I used to get my inspiration mainly from two sources, my students and my books. These days, I have few if any students, so I increasingly rely on the written word. Sometimes my reading is a source for my ongoing critique of modernity, as my many posts aiming at David Brooks and other opinion writers attest to. Other times it is a light that illuminates my murky thinking and writing about what to do about the situation. Today was one of these latter instances. My work for some time has been largely critical, trying to understand why we have blown the opportunity for flourishing that seemed to come along with modernity. I continue to believe that that part of the story is accurate.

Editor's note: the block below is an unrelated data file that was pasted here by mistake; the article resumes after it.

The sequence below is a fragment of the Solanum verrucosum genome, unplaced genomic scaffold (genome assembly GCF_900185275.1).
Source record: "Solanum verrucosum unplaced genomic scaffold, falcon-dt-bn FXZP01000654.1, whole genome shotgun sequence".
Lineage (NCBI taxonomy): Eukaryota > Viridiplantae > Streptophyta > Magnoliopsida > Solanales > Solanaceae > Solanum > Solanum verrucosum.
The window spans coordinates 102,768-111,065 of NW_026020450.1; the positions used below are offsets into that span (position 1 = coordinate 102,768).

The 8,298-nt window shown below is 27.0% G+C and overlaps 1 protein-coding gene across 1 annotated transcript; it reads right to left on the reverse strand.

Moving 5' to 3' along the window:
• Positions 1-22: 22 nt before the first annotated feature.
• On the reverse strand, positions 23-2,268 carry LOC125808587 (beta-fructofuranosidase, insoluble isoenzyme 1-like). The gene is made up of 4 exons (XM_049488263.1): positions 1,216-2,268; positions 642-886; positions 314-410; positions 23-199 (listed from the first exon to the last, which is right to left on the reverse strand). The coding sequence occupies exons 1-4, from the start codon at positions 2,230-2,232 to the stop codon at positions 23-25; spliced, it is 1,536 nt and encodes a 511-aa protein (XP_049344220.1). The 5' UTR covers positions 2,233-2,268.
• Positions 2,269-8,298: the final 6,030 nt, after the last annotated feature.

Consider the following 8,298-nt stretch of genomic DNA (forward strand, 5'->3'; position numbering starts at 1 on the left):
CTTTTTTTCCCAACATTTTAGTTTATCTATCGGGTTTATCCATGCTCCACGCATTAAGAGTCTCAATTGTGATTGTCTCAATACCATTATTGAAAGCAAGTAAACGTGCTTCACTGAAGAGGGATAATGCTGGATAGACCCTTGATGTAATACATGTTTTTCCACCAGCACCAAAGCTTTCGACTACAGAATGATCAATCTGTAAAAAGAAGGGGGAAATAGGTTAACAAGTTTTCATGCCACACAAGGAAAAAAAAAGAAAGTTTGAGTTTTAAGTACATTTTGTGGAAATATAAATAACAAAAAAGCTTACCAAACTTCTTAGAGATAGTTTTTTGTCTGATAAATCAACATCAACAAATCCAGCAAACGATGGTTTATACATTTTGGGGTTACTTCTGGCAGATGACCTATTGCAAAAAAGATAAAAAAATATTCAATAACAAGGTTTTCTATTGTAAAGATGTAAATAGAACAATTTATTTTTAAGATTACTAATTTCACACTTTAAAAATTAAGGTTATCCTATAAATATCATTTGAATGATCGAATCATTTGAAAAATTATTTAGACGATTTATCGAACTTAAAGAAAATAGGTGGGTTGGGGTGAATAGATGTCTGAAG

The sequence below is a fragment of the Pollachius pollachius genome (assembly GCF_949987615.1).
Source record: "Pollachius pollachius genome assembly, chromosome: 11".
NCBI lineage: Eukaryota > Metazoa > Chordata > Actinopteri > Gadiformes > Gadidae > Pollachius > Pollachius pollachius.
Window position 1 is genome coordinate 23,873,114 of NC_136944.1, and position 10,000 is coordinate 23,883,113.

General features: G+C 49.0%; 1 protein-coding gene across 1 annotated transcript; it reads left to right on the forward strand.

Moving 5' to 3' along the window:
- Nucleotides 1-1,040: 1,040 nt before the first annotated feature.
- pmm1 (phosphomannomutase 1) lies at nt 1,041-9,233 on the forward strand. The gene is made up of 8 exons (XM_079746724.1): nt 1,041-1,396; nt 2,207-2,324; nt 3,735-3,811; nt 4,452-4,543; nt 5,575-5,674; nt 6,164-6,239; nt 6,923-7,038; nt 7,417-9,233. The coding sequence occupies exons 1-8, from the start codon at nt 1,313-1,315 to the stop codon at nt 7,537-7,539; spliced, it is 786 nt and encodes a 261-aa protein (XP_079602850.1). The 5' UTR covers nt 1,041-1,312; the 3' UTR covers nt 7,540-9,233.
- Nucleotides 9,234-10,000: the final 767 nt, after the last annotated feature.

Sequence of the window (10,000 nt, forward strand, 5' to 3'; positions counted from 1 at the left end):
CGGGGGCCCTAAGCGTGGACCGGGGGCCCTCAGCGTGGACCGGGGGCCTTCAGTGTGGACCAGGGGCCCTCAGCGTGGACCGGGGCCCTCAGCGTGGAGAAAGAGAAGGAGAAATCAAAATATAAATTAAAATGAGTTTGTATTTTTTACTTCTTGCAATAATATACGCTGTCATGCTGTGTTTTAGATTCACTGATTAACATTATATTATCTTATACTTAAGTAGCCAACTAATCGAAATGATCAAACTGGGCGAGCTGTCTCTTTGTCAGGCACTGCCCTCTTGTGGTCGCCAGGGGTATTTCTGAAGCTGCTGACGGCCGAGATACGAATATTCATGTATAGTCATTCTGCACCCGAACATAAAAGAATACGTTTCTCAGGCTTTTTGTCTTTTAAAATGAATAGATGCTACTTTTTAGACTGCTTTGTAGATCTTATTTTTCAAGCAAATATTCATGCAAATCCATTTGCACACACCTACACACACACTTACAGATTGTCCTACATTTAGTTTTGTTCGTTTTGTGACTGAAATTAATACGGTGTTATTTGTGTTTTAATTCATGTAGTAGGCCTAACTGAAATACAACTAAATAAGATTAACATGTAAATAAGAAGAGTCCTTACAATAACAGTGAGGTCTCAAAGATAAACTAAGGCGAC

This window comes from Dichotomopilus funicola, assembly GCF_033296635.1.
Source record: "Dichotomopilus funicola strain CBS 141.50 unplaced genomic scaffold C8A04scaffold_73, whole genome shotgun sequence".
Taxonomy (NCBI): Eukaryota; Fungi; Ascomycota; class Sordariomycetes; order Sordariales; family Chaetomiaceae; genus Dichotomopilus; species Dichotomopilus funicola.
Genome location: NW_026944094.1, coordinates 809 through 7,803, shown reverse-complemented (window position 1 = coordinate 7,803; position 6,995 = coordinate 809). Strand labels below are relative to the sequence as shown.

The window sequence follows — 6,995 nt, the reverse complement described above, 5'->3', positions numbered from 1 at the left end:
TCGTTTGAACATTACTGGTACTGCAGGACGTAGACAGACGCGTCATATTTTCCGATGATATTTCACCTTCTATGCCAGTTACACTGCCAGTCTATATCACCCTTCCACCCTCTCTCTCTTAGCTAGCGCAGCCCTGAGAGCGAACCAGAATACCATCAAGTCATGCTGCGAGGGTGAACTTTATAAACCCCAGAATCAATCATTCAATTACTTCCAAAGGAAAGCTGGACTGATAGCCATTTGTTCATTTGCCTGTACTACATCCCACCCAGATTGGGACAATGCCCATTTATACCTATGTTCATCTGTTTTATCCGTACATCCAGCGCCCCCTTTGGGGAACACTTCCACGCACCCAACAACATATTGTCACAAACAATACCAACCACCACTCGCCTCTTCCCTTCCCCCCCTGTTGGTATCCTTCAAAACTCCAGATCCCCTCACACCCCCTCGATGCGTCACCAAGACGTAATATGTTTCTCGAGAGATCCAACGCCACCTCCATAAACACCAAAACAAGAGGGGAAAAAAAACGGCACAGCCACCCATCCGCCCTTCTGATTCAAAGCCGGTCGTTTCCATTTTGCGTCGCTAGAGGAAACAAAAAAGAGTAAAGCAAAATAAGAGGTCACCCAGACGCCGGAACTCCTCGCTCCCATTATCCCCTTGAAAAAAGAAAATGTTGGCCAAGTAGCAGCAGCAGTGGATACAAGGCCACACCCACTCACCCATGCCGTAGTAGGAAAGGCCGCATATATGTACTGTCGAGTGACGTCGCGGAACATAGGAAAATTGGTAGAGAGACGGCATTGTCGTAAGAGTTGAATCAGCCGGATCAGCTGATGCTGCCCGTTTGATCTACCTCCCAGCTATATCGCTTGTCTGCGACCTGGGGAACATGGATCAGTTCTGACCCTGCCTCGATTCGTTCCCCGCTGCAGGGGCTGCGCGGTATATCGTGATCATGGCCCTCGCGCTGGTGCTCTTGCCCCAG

Our failure to flourish is due to our carrying around the wrong beliefs about the world and ourselves in our collective cultural consciousness, which beliefs, in turn, produce habitual behavior that is badly fitted to the context of the present world. The linkage between beliefs and habits has been known since the mid 1800s, even without the advantages of modern neuroscience, which is showing the same connection. The critique continues with a stab at what are both the errant beliefs and a new set that will turn us in the direction of flourishing. I repeat them next for those new to the blog.